Dismiss Notice
Join Physics Forums Today!
The friendliest, high quality science and math community on the planet! Everyone who loves science is here!

Homework Help: Simple harmonic motion block question

  1. Jul 2, 2010 #1
    1. The problem statement, all variables and given/known data
    A block of unknown mass is attached to a spring of spring constant 6.7N/m and undergoes simple harmonic motion with an amplitude of 7.8 cm. When the mass is halfway between its equilibrium position and its max endpoint, its speed is measured to be 38.5 cm/s.
    (a) Calculate the mass of the block.
    (b) Find the period of the motion.
    (c) Calculate the maximum acceleration.

    2. Relevant equations
    1. E = K + Us
    2. E= 1/2 kA2
    3. omega = [tex]\sqrt{k/m}[/tex]
    4. T = 2pi/w
    5. x(t) = Acos(omega*t+phi)
    6. v(t) = Awsin(omega]t+phi)(not sure if this is right...)
    7. a(t) = -Aw2cos(wt+phi)(not really sure if I took the derivatives correctly...)

    3. The attempt at a solution
    I was only given the x(t) function for equations 6&7 so please correct me if I'm wrong on those. But here is what I have done so far...(lower case k is spring constant. upper case K is kinetic energy)


    1/2kA2 = 1/2kx2 + 1/2mv2

    [STRIKE]1/2[/STRIKE](6.7 N/m)(7.8)2 = [STRIKE]1/2[/STRIKE](6.7 N/m)(7.8/2)2 + [STRIKE]1/2[/STRIKE] m(38.5 cm/s2)

    407.63 = 101.94 + 38.5 m

    305.69/38.5 = m

    m = 7.94 kg (should it be kg? right answer?)


    w = sqrt(7.8 / 7.94) = 0.99

    T = 2pi / 0.99 = 6.34 (right answer?)

    (c) (this is where i really need help)

    I don't know how to find amax. Do i set phi equal to a certain angle (radians)?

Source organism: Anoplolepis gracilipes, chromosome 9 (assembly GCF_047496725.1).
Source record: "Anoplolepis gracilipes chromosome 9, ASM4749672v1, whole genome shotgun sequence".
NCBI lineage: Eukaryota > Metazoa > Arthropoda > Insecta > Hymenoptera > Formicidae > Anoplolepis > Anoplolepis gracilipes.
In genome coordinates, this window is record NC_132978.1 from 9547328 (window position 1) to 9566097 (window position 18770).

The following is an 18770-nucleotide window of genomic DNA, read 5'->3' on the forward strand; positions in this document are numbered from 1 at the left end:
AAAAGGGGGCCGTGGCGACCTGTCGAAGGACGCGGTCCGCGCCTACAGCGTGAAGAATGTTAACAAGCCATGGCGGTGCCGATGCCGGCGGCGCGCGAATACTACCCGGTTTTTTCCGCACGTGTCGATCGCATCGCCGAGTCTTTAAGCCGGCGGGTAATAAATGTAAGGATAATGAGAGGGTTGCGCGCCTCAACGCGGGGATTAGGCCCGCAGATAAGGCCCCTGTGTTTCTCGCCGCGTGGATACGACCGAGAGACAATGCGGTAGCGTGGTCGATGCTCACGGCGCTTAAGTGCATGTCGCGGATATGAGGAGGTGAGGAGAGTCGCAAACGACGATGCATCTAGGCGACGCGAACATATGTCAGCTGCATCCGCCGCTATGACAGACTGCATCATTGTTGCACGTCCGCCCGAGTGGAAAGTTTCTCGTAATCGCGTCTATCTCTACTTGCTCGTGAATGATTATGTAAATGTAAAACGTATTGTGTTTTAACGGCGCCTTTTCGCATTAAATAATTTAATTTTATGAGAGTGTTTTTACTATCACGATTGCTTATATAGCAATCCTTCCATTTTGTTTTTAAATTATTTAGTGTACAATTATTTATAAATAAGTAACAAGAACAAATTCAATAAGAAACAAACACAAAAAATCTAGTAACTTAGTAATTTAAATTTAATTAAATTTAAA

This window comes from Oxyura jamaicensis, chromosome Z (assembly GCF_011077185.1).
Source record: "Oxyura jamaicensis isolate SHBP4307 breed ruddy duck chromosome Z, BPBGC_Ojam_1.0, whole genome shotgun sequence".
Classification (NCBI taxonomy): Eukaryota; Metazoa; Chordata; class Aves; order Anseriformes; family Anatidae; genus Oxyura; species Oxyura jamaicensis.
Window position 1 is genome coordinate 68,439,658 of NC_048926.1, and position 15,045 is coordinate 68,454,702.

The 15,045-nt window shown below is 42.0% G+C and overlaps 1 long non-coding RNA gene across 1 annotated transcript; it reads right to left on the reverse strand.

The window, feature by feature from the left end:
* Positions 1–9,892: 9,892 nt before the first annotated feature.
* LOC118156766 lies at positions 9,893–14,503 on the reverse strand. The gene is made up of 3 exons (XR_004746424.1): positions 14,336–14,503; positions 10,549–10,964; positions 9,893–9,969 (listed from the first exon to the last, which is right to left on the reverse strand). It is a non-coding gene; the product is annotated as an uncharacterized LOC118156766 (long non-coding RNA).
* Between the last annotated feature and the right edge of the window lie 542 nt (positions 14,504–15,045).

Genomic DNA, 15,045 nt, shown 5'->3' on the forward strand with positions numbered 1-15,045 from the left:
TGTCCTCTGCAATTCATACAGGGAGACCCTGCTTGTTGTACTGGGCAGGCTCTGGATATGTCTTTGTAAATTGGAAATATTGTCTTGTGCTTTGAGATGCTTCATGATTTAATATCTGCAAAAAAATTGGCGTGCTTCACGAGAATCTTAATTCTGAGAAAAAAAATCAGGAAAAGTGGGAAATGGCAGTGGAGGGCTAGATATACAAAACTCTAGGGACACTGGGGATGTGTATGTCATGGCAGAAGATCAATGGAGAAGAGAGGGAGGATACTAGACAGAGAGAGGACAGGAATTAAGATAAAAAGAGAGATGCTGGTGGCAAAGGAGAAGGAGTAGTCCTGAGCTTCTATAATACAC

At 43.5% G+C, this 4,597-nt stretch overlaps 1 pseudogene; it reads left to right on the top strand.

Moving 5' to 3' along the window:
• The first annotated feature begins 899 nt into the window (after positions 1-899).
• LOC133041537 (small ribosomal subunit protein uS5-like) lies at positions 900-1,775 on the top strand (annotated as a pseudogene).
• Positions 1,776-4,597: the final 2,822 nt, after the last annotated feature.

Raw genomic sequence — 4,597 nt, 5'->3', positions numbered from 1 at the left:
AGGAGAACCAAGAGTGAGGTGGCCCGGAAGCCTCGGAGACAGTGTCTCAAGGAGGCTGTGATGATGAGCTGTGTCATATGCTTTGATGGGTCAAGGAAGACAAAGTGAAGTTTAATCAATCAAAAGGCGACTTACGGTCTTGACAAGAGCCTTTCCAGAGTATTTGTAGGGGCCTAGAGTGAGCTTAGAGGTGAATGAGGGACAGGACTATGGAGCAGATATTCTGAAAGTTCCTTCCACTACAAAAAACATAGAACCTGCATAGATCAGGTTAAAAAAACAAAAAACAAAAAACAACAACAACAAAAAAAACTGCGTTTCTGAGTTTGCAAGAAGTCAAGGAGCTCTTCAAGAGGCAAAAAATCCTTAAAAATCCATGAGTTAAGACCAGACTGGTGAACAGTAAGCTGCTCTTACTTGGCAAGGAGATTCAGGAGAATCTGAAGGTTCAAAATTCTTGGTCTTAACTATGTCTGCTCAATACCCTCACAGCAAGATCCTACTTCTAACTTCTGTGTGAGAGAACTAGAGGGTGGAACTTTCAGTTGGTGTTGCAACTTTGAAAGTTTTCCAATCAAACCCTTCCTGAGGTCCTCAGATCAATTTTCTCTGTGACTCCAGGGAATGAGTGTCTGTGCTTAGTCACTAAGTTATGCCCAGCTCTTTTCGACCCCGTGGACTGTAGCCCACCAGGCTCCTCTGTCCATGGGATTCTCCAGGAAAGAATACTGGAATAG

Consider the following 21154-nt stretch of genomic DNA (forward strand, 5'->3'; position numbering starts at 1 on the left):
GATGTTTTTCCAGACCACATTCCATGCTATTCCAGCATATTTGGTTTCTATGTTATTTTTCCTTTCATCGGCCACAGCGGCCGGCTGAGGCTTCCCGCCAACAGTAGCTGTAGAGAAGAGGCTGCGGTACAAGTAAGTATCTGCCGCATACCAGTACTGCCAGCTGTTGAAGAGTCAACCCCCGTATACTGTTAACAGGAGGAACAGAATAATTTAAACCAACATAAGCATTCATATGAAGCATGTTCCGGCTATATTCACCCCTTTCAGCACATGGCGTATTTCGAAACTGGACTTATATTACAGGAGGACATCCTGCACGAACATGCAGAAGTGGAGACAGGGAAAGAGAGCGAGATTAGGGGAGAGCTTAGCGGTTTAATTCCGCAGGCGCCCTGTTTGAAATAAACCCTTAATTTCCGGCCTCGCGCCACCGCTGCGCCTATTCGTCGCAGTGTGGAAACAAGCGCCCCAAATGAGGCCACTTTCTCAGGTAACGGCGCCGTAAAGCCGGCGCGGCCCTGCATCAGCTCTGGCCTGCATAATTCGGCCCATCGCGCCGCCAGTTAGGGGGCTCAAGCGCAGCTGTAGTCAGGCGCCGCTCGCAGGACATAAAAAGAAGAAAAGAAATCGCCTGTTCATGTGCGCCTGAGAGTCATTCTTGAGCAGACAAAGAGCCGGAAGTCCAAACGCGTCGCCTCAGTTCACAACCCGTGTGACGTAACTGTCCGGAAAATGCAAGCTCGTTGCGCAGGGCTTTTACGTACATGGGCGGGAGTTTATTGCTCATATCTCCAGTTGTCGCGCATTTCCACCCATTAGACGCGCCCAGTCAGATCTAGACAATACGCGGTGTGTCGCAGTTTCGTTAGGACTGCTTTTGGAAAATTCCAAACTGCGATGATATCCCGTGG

Here is what I have so far, but not really sure if I'm doing it right.

    a(t) = -Aw2cos(wt +phi) = (7.8)(0.99)2cos{(0.99)(38.5)+phi}

    I just don't know what to set phi equal to or what I need to do from here (assuming I took the derivatives of x(t) correctly.)

    I really do appreciate all of your help and hard work to make this an awesome help site!

    Much love,
  2. jcsd
  3. Jul 2, 2010 #2


    User Avatar
    Staff Emeritus
    Science Advisor
    Homework Helper
    Education Advisor

    Right idea, but you dropped the exponent on v when you plugged the numbers in. Also, be careful with the units because you have both meters and centimeters floating around.
    Don't forget the units.
    You don't need to figure out phi. All you need to consider is the range of values does cosine takes on. The max acceleration should be pretty clear then.
  4. Jul 2, 2010 #3
    What exponent did I drop? I'm confused...

    So i guess i should change everything to m?

    you said not to forget units on this part. Are the units going to be N/mkg ?
    Last edited: Jul 2, 2010
  5. Jul 2, 2010 #4


    User Avatar
    Staff Emeritus
    Science Advisor
    Homework Helper
    Education Advisor

    Just check your work. It's a pretty obvious mistake.
    That would be safest.
    No, those aren't the correct units. What kind of quantity is the period T?
  6. Jul 2, 2010 #5
    So did I just forget the (-)? v(t) = -Awsin(wt)
Share this great discussion with others via Reddit, Google+, Twitter, or Facebook